Poetry Guide: "Feminine" Rhyme
A This type of rhyme, in English prosody, is a rhyme that matches two or more syllables at the end of the respective lines. Usually the final syllable is unaccented. Shakespeare's Sonnet number 20, uniquely among the sonnets, makes use exclusively of this type of rhymes:
- A woman's face with nature's own hand painted,
- Hast thou, the master mistress of my passion;
- A woman's gentle heart, but not acquainted
- With shifting change, as is false women's fashion...
- But since she prick'd thee out for women's pleasure,
- Mine be thy love and thy love's use their treasure.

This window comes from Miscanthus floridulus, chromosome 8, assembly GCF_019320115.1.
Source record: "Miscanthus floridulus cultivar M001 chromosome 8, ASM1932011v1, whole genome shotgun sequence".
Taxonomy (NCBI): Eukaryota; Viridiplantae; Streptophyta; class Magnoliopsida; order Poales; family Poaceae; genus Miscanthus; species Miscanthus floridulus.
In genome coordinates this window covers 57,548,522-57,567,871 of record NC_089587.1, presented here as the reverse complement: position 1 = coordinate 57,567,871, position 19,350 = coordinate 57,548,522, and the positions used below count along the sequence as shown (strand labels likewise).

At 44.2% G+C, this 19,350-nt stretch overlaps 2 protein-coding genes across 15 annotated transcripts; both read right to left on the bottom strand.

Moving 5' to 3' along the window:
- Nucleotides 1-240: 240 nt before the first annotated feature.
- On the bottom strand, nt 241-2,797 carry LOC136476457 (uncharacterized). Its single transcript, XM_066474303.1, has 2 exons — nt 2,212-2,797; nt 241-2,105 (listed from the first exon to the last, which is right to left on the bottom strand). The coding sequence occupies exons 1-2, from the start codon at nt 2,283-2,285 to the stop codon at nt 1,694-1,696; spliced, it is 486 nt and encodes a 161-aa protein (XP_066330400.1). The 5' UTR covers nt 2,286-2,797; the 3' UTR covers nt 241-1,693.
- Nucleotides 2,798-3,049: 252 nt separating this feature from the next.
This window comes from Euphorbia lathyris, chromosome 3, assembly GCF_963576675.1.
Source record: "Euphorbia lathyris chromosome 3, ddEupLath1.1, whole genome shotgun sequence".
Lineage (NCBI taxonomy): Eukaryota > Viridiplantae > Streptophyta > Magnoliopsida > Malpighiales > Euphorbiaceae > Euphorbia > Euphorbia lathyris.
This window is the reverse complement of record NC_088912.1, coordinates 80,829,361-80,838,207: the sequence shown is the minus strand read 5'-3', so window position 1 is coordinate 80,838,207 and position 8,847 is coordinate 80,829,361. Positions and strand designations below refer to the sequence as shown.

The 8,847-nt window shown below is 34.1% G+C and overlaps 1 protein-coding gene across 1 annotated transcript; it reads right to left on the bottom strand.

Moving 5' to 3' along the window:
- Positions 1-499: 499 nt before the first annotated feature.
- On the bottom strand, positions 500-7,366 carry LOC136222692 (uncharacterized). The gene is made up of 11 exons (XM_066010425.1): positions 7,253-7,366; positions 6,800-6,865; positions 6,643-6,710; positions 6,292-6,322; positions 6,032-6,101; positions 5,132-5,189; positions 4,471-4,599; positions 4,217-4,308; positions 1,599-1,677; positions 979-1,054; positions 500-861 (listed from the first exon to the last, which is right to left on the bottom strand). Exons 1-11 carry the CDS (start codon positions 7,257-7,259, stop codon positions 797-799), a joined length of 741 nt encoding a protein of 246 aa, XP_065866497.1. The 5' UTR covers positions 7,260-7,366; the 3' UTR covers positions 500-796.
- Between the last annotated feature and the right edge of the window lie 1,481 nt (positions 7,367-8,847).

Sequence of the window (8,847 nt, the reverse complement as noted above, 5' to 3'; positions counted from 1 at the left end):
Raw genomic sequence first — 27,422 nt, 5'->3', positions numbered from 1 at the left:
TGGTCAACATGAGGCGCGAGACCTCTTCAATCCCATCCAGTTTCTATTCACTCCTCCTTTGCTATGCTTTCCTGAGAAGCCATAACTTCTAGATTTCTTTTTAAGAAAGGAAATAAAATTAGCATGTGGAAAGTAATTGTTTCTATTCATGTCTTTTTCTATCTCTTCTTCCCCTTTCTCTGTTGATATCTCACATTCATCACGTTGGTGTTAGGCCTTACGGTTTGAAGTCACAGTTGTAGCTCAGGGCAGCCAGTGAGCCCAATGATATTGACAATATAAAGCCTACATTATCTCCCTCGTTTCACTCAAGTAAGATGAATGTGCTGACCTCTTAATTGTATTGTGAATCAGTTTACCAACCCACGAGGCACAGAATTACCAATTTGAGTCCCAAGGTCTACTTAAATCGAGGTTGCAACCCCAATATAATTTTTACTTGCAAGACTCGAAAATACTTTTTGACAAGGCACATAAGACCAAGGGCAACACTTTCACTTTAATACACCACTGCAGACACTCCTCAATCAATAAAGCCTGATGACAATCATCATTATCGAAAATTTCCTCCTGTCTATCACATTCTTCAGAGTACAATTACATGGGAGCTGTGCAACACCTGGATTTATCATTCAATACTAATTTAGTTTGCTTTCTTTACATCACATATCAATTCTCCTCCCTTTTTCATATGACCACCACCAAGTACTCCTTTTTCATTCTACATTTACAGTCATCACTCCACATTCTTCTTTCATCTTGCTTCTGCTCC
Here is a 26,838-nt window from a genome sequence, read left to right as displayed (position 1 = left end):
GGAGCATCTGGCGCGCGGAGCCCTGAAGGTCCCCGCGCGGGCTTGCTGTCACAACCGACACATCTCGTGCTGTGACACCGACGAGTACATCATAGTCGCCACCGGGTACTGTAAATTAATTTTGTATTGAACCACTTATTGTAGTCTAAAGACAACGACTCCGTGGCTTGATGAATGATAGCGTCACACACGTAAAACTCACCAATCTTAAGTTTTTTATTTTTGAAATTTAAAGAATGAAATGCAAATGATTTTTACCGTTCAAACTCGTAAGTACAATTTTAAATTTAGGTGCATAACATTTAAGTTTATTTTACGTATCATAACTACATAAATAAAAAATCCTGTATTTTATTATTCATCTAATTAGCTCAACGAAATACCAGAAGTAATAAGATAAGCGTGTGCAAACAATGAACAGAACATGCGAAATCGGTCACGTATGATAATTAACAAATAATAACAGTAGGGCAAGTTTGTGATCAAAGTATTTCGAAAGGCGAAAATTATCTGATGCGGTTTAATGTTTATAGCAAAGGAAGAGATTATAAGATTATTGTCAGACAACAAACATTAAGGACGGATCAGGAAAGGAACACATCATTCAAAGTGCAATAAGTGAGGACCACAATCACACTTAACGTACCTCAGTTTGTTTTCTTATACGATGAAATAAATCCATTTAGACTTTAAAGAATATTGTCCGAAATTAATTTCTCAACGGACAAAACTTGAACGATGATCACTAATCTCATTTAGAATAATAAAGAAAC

This kind of rhyme is relatively rare in English poetry and usually appears as a special effect. However, the Hudibrastic relies upon this rhyme for its comedy, and limericks will often employ outlandish versions of these rhymes for their humor.
In French verse, this rhyme is one in which the final syllable is a "silent" e, even if the word uses le or un. In classical French poetry, two of these rhymes cannot occur in succession.